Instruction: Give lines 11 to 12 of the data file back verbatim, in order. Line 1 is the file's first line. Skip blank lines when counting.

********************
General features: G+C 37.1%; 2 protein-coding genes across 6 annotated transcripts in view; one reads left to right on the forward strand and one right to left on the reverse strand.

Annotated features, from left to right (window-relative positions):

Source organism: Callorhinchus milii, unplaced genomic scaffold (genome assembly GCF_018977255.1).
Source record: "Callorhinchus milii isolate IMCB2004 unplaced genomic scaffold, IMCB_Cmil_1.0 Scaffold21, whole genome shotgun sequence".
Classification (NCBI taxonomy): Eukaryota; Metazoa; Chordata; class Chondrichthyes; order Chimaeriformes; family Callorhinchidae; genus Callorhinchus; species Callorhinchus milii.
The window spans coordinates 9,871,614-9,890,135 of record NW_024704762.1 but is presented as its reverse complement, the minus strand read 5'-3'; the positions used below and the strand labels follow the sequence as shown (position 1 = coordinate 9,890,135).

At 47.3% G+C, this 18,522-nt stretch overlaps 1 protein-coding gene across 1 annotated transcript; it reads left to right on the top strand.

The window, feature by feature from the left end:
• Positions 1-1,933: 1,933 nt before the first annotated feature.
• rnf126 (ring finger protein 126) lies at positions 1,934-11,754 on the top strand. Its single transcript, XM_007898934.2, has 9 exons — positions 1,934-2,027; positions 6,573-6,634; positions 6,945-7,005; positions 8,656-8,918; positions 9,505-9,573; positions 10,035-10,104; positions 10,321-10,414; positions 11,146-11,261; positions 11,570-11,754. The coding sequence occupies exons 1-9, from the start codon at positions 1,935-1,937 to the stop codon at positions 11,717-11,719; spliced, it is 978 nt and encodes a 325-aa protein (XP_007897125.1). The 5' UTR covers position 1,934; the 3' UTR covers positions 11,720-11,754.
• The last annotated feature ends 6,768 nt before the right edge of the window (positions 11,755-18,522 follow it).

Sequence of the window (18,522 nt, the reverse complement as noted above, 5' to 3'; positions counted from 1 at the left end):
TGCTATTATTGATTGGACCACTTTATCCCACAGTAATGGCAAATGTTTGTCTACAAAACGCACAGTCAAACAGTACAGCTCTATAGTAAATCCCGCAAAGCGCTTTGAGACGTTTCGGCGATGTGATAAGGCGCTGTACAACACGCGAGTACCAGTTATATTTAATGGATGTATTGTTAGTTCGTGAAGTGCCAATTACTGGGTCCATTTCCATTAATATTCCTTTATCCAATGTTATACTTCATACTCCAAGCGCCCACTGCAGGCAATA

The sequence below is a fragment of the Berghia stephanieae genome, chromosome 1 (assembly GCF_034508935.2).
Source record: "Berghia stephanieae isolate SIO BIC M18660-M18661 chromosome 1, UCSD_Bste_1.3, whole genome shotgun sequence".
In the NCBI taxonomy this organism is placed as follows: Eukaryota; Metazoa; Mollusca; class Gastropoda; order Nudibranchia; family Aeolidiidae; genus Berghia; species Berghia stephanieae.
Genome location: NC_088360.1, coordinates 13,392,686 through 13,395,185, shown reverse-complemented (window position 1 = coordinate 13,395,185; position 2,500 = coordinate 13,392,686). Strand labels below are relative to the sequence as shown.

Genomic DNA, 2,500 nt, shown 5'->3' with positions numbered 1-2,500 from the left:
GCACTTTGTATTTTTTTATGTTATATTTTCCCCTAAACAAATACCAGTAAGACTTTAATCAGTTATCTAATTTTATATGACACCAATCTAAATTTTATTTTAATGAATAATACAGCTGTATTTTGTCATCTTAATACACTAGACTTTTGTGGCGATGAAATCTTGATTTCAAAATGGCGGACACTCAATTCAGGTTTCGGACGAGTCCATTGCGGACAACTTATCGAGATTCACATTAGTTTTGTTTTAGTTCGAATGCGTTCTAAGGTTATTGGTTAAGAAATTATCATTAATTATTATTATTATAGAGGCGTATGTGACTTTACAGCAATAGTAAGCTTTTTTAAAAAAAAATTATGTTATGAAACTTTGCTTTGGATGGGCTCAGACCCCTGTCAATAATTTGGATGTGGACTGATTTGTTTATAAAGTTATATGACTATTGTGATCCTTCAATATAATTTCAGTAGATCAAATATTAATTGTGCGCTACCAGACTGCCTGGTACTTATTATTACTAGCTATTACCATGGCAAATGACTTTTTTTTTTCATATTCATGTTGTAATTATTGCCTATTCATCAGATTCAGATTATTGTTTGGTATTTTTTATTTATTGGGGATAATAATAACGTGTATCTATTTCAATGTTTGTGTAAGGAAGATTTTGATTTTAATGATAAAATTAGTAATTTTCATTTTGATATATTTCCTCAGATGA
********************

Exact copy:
• The last annotated feature ends 6,768 nt before the right edge of the window (positions 11,755-18,522 follow it).

Sequence of the window (18,522 nt, the reverse complement as noted above, 5' to 3'; positions counted from 1 at the left end):